Panghsang meet to foster understanding not to decide on nationwide ceasefire agreement

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It is now becoming quite clear that the 12 Ethnic Armed Organizations (EAOs), invited by United Wa State Army (UWSA) will be just a meeting between members of Nationwide Ceasefire Coordination Team (NCCT) and groups not participating in negotiation directly with UPWC. According to Gen Gun Maw, deputy chief of staff of Kachin Independence Army (KIA), it is a UWSA called conference and not the NCCT held meeting. The meeting scheduled to take place in Panghsang, from 1 to 3 May will discuss about how to go about with the peace process and evaluate the whole situation, not to decide on the Nationwide Ceasefire Agreement (NCA) fifth draft, agreed text, on 31 March.

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Non-NCCT members, are the UWSA, the Mongla group and Shan State Army-South (SSA-S), and groups that the government refuses to acknowledge as participants in the nationwide ceasefire process are Arakan Army (AA) and the Kokang‘s Myanmar National Democratic Alliance Army (MNDAA). Both parties, including TNLA, have been involved in heavy fighting with the Burma Army in northern Shan State in recent months.

 

In this sense, the NCCT called meeting, involving all members still need to take place, so that EAO leaders could decide upon the fate of NCA draft, which would either lead to ratifying it with or without alteration, from the part of the ethnic leaders, or call another round of discussion between Union Peace-making Work Committee (UPWC) and NCCT to finalize the latest draft, should there be additional clauses, from the ethnic point of view. Either way, the EAOs need to gather and talk about the latest draft among themselves first and foremost.

 

The EAO leaders past meetings were held in Kachin Independence Organization (KIO) capital Laiza and Karen National Union (KNU) controlled Lawkhila, with the military’s tacit knowledge and regime’s endorsement. However, the venue of the upcoming meeting is still not decided, at this writing.

 

Since logistics is the most important factor to hold such meeting, involving EAOs spreading all over the country, this has to be in place or arranged, so that it could materialized. The past meetings were made possible, due to the regime’s endorsement and help, regarding transportation of the ethnic leaders to the meeting destination. During that period, the relationship between the Tatmadaw and the EAOs were quite good, if not excellent, and it had yielded to the regime’s desire. But these days, the relationship is worsening, especially with the MNDAA, KIA, Ta’ang National Liberation Army (TNLA) and AA, with offensives and daily armed clashes going on in northern Shan State and Kachin State. Apart from that, the military has openly voiced its displeasure for the invitation of MNDAA, TNLA and AA by the UWSA, which the regime doesn’t acknowledge as its negotiation partners. It even issued warning, invoking paragraph 17/1, association with illegal organizations act, and threatening to arrest those who might be involved. This means, it could arrest all EAO members and those who support them anytime, when they pass through the military controlled areas. And this means, it could block the movement of the ethnic leaders and could sabotage the meeting, whenever it chooses to do so.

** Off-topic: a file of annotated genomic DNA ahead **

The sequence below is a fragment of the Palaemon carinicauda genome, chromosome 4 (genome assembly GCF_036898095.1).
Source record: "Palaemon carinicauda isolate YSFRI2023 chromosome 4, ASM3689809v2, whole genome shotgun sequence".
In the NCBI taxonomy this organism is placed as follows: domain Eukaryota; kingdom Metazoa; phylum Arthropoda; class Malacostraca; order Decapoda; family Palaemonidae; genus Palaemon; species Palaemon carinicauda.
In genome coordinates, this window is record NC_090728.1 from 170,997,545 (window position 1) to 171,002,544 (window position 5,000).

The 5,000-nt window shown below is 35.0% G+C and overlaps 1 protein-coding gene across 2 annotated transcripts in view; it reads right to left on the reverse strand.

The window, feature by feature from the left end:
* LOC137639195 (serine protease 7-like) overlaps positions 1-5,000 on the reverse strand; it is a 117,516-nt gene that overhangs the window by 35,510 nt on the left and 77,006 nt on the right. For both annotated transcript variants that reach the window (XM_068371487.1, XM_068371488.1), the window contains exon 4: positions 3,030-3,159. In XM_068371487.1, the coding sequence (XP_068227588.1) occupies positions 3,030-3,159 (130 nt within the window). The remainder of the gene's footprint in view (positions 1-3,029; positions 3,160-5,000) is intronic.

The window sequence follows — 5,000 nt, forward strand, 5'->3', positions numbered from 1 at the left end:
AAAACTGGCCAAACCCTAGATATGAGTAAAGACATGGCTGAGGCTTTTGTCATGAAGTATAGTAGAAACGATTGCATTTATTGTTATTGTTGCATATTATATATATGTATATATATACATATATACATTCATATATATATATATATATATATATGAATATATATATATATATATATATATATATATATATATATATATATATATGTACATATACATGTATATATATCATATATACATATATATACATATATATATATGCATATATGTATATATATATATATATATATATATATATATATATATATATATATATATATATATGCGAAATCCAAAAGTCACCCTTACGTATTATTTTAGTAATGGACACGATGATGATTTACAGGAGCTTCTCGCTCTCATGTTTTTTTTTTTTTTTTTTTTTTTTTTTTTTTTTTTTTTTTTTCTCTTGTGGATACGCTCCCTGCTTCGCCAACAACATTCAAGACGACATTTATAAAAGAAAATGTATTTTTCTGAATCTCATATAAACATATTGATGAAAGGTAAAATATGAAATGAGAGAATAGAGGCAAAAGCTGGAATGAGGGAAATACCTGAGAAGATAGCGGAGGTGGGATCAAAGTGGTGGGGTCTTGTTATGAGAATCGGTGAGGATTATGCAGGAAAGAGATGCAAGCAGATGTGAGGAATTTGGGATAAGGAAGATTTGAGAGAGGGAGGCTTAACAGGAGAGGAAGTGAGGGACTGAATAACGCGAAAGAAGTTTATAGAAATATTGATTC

Even though the up-coming Panhgsang meeting will be able to be convened, presumably with the participation of MNDAA, TNLA and AA, due to the favorable geographical location of the Wa headquarters, other locations like Laiza and Lawkhila will become problematic to reach, which have to make use of Tatmadaw controlled routes, without its willingness to endorse the free passage for all EAO leaders.

 

As such, the regime and as well, the military should view the peace process as a whole package for the betterment of the country, of which the EAOs meeting is also part and parcel of the whole undertaking; and allows smooth logistics flow to make the NCA deliberation of the ethnic leaders possible.

 

And given that the Thein Sein regime’s insistence and eagerness to proceed by its tightly scheduled plan, to start political dialogue before the general elections, slated to be held in November, there is no time to lose, from the part of the government. It will certainly be an embarrassment, if the military were to lay stones on the road to peace process for any reason, whatsoever.

 

Having said that, the military should now rethink its rigid posture, abandon its territorial gain offensives and opt for cooperation, especially where the forth-coming Ethnic Leaders’ Summit is concerned.

 

The contributor is ex-General Secretary of the dormant Shan Democratic Union (SDU) — Editor

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